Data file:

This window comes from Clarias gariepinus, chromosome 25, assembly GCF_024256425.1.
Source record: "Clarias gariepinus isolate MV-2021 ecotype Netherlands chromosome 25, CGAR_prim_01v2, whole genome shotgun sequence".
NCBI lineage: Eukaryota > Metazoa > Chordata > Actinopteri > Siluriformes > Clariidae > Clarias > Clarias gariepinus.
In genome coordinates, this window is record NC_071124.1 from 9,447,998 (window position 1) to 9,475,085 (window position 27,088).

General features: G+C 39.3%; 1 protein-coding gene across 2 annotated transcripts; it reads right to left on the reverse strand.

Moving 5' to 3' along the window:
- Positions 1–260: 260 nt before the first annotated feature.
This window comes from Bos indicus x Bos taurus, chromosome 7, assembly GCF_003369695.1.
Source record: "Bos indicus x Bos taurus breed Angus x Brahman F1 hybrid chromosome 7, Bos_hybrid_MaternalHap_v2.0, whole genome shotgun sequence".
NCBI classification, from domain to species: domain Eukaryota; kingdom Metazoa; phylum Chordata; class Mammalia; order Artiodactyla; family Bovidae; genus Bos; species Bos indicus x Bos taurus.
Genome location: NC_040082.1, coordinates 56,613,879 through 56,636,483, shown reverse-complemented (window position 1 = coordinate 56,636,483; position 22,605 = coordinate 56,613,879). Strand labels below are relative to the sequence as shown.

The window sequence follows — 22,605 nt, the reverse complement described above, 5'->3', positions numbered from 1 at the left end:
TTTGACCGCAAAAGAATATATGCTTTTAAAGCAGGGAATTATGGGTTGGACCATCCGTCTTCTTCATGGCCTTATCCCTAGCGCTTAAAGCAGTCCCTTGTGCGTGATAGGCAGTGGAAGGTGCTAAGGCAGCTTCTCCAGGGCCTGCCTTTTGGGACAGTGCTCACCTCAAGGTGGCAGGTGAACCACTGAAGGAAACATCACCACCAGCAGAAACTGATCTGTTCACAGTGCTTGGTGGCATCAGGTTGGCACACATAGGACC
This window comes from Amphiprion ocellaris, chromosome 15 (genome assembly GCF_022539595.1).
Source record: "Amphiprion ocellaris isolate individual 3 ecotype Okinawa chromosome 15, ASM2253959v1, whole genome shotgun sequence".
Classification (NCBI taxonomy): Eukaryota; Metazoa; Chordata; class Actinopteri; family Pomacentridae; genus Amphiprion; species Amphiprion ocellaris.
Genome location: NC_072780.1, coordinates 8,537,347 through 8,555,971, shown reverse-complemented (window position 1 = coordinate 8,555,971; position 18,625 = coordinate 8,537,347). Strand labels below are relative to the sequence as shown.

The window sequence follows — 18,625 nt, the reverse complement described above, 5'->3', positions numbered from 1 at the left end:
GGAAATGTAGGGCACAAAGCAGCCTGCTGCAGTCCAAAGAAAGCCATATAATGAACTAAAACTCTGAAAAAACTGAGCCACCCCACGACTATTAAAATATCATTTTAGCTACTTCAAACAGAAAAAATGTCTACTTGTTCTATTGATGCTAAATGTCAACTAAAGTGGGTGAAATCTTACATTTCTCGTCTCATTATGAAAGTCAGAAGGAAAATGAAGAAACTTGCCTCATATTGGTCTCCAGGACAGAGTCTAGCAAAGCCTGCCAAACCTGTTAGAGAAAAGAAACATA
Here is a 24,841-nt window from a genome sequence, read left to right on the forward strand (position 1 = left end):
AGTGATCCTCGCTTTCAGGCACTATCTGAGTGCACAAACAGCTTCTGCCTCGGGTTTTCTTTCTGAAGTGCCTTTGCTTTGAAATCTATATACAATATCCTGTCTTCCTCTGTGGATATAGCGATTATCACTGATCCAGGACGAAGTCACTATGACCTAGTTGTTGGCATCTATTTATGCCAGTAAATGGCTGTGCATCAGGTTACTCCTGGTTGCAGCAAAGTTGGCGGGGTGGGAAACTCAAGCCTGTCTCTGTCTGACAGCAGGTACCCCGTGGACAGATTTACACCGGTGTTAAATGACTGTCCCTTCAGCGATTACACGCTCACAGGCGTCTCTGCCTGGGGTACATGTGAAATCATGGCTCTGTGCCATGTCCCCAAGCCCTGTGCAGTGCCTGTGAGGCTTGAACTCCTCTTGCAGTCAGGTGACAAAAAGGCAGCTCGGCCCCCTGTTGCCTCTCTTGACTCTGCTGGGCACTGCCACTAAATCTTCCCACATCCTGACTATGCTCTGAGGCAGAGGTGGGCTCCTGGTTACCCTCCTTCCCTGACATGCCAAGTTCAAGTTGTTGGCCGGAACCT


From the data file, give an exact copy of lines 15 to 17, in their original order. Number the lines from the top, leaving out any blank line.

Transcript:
Source record: "Amphiprion ocellaris isolate individual 3 ecotype Okinawa chromosome 15, ASM2253959v1, whole genome shotgun sequence".
Classification (NCBI taxonomy): Eukaryota; Metazoa; Chordata; class Actinopteri; family Pomacentridae; genus Amphiprion; species Amphiprion ocellaris.
Genome location: NC_072780.1, coordinates 8,537,347 through 8,555,971, shown reverse-complemented (window position 1 = coordinate 8,555,971; position 18,625 = coordinate 8,537,347). Strand labels below are relative to the sequence as shown.